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Book Review

Textbook of Violence Assessment and Management

Thomas G. Gutheil, MD

Published: October 15, 2009

Textbook of Violence Assessment and Management

edited by Robert I. Simon, MD, and Kenneth Tardiff, MD, MPH. American Psychiatric Press, Washington, DC, 2008, 614 pages, $99.00.

In the service of full disclosure, this reviewer notes that he originally wrote a cover blurb for this book as follows:

Edited by two acknowledged leaders in the field and packed with contributions from nationally-recognized experts, this text provides one of the most comprehensive coverages available today on a topic of great interest and concern to clinicians. Timely, thorough, readable-and filled with case examples, tables and summaries-this book will come to lead the field.

According to the present journal editor, this blurb did not pose a conflict to doing a more extensive review, which is herein respectfully submitted.

In addition to "interest and concern" as noted, it is obvious that violence in our patients also causes a 2-pronged anxiety for the treaters: anxiety about the results of the violence itself and anxiety about possible legal repercussions following the violence. The present textbook should go a long way toward relieving at least some of those anxieties.

The textbook’s 28 chapters are grouped under 6 rubrics, each rubric containing several chapters: Assessment Principles, Mental Disorders and Conditions, Treatment Settings, Treatment and Management, Special Populations, and Special Topics. Further, each chapter is organized under reasonable headings and ends with a bulleted list of "key points," which are an excellent aid to memory and understanding.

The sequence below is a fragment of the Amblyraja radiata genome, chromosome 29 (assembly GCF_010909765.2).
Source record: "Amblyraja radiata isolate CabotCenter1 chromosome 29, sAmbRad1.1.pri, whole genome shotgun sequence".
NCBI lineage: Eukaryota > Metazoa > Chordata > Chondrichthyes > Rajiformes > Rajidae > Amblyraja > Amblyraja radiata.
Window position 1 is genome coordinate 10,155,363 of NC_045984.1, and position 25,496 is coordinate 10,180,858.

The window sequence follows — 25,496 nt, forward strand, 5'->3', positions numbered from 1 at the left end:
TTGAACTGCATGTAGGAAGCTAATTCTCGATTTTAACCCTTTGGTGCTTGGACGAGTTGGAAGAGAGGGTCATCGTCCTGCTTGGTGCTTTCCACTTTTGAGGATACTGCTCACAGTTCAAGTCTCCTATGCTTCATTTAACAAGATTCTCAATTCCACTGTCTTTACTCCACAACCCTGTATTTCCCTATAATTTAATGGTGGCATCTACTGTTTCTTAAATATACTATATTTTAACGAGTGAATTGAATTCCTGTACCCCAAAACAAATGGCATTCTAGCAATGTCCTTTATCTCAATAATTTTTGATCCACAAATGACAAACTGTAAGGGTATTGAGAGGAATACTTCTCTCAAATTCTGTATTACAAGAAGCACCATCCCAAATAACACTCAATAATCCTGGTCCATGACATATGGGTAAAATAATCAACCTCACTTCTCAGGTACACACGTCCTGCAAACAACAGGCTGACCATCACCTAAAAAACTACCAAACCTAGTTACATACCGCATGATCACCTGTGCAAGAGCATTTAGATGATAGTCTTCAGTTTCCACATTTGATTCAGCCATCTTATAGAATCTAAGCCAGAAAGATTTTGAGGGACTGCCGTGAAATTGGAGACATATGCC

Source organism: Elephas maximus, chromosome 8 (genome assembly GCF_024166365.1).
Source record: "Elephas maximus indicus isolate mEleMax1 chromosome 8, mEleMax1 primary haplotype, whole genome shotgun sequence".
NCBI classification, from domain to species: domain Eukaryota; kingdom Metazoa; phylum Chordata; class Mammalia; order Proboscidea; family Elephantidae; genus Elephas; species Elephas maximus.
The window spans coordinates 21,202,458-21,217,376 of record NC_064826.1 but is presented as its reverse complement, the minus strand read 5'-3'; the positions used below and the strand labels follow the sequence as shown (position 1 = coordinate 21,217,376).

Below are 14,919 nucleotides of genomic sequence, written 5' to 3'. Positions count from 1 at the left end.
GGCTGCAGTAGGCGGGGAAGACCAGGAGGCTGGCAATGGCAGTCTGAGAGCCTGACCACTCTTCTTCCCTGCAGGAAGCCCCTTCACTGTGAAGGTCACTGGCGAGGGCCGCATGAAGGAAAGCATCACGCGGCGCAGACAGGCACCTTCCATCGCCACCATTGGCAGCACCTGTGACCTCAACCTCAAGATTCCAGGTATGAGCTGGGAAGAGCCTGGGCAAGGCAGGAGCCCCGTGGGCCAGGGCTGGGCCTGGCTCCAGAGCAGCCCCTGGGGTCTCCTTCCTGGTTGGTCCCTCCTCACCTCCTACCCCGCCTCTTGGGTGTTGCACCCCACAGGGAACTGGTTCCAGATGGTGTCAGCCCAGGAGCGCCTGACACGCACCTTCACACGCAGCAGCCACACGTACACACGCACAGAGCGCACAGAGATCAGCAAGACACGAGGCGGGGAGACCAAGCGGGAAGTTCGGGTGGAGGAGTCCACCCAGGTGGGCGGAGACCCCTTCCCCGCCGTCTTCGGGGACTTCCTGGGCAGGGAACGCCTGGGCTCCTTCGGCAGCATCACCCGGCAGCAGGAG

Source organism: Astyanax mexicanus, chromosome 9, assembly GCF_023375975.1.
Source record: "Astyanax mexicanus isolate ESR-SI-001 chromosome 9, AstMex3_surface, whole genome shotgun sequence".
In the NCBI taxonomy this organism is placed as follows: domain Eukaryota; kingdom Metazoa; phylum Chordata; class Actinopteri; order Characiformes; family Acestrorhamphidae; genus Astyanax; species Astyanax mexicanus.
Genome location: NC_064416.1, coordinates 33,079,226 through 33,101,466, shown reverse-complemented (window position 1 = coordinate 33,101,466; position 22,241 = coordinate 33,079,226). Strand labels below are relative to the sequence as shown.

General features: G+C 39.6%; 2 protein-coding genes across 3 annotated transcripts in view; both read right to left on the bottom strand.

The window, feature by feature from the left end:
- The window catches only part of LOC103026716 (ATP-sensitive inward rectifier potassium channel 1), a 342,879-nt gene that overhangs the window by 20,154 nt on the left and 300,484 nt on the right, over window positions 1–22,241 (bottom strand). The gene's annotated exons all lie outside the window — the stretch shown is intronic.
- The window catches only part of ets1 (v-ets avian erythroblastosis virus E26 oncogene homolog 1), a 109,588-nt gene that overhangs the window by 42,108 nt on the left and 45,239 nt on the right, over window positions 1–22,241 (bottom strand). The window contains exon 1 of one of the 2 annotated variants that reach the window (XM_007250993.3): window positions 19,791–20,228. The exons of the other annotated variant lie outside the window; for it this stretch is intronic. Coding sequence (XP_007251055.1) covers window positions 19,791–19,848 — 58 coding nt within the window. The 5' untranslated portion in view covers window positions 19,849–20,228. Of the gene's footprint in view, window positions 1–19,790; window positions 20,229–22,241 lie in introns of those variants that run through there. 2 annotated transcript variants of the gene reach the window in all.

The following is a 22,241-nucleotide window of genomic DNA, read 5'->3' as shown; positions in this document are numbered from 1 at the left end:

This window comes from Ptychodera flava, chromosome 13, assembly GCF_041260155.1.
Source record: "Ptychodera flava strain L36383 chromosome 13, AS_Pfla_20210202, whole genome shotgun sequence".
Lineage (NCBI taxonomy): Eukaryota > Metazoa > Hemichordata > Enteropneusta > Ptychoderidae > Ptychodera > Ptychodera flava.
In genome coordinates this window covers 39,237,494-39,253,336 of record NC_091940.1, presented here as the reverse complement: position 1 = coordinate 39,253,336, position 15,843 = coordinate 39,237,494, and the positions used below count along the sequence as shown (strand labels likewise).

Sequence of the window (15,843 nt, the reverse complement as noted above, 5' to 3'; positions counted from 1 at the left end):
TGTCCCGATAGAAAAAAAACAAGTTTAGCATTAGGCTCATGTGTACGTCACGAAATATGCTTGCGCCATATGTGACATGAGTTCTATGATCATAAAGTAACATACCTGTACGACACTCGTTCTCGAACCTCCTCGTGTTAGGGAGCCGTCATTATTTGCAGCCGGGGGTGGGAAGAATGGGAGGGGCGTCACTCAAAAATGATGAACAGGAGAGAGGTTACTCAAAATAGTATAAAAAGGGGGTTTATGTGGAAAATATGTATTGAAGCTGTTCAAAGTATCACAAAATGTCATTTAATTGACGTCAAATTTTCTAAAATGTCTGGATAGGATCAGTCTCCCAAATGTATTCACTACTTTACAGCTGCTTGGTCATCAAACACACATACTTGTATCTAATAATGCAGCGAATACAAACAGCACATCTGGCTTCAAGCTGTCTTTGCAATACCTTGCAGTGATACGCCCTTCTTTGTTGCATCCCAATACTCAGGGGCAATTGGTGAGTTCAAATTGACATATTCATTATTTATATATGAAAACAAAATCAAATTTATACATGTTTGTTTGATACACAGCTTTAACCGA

Although all the chapters are written by recognized scholars on the topic at hand, I will single out some welcomed, and perhaps unusual, topics to discuss. A chapter on cultural competence in violence risk assessment addresses racial and ethnic factors that may bear on this evaluation of the patient. A chapter on psychotherapeutic interventions in violence management fills a need that may be ignored in today’s race to pharmacologic solutions to all psychiatric problems. A chapter on violence and the elderly reviews an often overlooked population at risk. Two attorneys review case law on "legal issues of prediction, protection, and expertise." Other chapters cover recent heightened concerns about workplace violence, school violence, and violence toward clinicians.

The title of the final chapter, by Simon, is "Clinically-Based Risk Management of Potentially Violent Patients"; this title captured one of the major strengths of the book: it is not only evidence-based (although it is that), but clinically based, which is not necessarily the same thing. The clinical basis of the entire text assures its relevance and value to all mental health clinicians.

Thomas G. Gutheil, MD

Author affiliation: Harvard Medical School, Boston, Massachusetts. Financial disclosure: None reported.


© Copyright 2009 Physicians Postgraduate Press, Inc.

Volume: 70

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